DIYPC Trio-GT-RGB Case Review: A Shining Value

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Hardware Installation and Test Configuration

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A small plastic bag contains the DIYPC Trio-GT-RGB's accessories: zip ties, a single expansion-slot cover, system speaker and a variety of screws, all of which is attached to the rear of the motherboard tray with a wire twist tie. The case manual can also be found in the bag.

Test Configuration

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CPUCore i9-7900X
MotherboardX299M Extreme4
MemoryTrident Z 16GB (2x 8GB)
GraphicsEVGA GTX 1070
CoolingCooler Master MasterLiquid ML240R RGB
StorageAgility 4 (128GB)
Power SupplyCorsair HX1200i
Thermal PasteMX-4
Operating SystemWindows 10 Home 64-Bit

Drivers and Settings

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ChipsetIntel INF
CPU4GHz (40x 100MHz) @ 1.1V core
MotherboardFirmware 1.10 3/2/2018
GraphicsMaximum Fan for Thermal Tests | NVIDIA GeForce 398.36 WHQL Game Ready Driver


The Trio-GT-RGB accommodates CPU coolers up to 162mm tall, and GPUs up to 383mm in length. A large hole behind the CPU socket facilitates heatsink changes without removing the motherboard, and six additional holes in the motherboard tray (and two top of the PSU tunnel) provide a total of eight passassages for cable management. The smaller holes at the upper left-hand edge of the motherboard tray are specifically design for routing fan cables and the ATX12V/EPS12V power cable. All holes have rolled-metal edges.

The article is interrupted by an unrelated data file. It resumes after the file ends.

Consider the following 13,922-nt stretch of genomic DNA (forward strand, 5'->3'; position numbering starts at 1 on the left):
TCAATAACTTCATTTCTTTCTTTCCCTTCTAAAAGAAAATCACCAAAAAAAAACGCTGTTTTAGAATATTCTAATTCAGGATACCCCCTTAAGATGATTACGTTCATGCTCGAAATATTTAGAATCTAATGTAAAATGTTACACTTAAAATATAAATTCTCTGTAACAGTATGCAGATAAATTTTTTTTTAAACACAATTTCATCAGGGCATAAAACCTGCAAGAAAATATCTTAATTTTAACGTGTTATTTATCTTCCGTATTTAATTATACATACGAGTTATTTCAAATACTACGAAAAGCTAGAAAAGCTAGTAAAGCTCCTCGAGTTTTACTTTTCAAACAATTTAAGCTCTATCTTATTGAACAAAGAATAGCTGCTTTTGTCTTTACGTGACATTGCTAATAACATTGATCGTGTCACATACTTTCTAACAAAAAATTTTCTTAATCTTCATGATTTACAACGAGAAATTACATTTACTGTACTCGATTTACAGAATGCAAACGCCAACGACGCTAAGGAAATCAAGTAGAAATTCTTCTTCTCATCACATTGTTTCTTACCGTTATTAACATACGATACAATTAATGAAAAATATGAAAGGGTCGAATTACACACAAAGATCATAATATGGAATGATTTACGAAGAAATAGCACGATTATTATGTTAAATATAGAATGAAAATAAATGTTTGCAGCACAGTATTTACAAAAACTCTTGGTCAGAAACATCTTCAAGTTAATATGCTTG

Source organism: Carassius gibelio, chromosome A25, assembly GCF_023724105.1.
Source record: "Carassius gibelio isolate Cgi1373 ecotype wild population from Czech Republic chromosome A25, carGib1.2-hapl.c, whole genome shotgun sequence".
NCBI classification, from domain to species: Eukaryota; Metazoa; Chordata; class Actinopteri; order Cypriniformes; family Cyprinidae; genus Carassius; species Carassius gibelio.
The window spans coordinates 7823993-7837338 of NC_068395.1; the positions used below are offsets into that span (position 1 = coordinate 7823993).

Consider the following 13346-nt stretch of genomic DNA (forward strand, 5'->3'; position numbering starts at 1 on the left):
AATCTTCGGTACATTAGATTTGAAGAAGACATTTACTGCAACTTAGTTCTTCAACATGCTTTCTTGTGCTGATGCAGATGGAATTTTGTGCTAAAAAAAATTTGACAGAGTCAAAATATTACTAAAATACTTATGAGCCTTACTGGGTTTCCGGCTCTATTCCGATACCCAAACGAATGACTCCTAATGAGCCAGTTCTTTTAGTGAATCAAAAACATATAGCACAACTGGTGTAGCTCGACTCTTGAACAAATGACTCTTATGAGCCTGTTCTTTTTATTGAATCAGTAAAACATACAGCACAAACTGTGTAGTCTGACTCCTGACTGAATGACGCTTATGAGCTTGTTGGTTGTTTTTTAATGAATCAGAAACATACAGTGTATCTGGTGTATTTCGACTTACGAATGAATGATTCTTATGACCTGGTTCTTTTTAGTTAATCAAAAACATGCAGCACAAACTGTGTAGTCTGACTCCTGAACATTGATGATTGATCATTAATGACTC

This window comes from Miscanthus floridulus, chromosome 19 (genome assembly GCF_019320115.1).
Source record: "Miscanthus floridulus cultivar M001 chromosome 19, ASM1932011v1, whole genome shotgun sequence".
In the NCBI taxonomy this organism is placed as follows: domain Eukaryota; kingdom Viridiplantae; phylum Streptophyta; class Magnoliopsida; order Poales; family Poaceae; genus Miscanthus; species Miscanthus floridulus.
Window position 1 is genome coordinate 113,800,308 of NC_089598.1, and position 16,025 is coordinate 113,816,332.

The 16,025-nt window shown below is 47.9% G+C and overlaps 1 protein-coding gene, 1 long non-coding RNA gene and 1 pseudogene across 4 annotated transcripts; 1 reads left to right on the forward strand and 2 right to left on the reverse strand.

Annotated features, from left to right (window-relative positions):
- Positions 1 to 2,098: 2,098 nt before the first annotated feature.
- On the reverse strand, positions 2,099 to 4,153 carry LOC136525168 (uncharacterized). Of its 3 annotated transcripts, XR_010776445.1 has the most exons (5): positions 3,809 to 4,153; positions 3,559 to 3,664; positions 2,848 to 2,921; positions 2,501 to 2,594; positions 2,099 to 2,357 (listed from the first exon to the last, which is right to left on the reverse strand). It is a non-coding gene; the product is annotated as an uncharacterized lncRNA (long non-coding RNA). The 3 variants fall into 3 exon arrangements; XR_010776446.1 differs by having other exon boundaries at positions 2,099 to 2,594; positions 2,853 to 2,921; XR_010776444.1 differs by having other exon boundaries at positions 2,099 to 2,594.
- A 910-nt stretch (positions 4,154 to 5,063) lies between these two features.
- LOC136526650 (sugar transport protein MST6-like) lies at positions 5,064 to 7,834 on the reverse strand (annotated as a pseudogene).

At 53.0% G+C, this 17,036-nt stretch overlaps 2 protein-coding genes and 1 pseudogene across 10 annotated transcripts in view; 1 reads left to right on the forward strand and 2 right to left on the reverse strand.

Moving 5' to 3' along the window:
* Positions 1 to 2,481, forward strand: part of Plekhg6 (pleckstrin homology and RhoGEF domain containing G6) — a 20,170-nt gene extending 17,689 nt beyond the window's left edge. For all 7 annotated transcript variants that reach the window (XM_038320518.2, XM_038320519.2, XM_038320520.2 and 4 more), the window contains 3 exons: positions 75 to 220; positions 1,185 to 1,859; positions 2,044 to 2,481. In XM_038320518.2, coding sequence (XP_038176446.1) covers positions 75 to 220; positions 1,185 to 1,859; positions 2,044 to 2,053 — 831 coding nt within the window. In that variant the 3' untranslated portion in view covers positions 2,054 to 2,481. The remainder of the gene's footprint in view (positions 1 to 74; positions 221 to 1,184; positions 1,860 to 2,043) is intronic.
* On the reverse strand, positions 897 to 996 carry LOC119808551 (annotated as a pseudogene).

The interior of this chassis has an abundance of space and is very well laid out. The vented PSU cover and lack of traditional hard drive racks contribute to the overall clean look. The eight expansion slots can easily accommodate multi-GPU setups.

The Trio-GT-RGB can accommodate up to two 3.5-inch hard drives and/or a total of five 2.5-inch SSDs (three convertible from the 3.5" drive racks) in the secondary compartment behind the motherboard tray.

Color changes and basic RGB effects such as breathing, fading and pulse, are all selectable from the button on the front of the case. The built-in controller, which is located behind the motherboard tray, also allows those with ARGB-capable motherboards to control the LED-lit ARGB fans via lighting software from manufacturers like Asus, ASRock, Gigabyte and MSI.


Mounts for up to six 120mm fans include three in the front, two in the top panel, and a single rear. The rio-GT-RGB ships by default with three ARGB intake and an ARGB 120mm exhaust fan.

Oddly enough, the company lists radiator and all-in-one cooler support as a maximum of 240mm in the front of the chassis. During testing we found that coolers up to 360mm easily fit in the front of the case. The rear mount supports 120mm radiators in single and dual-fan configurations while the top of the case supports up to 240mm radiators.

We tested power supplies up to 200mm in length without any issues. That said, we recommend using a modular PSU because of the lack of space between the power supply and hard drive racks.

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  • Antiphonal
    The fan/rgb controller uses a 12v connector to the motherboard. In other words, NOT ARGB. Also, the fans have two speeds (again, from the controller) - Low and High. There is no ability to use motherboard PWM control for them.
  • King_V
    Coming into this belatedly, but I used this case for my son's PC, father/son build for Christmas 2019.

    The US version does not allow for the two fan speeds. That said, what little noise you hear from the fans is a sort of comforting whoosh, not really intrusive except in a quiet office setting maybe.

    I'd have to double-check the connections, but, while there are pre-set RGB patterns for the fan, one is to use what the board does. There is a connection to the board, and we were able to set it up to use what the ARGB software assigns to it.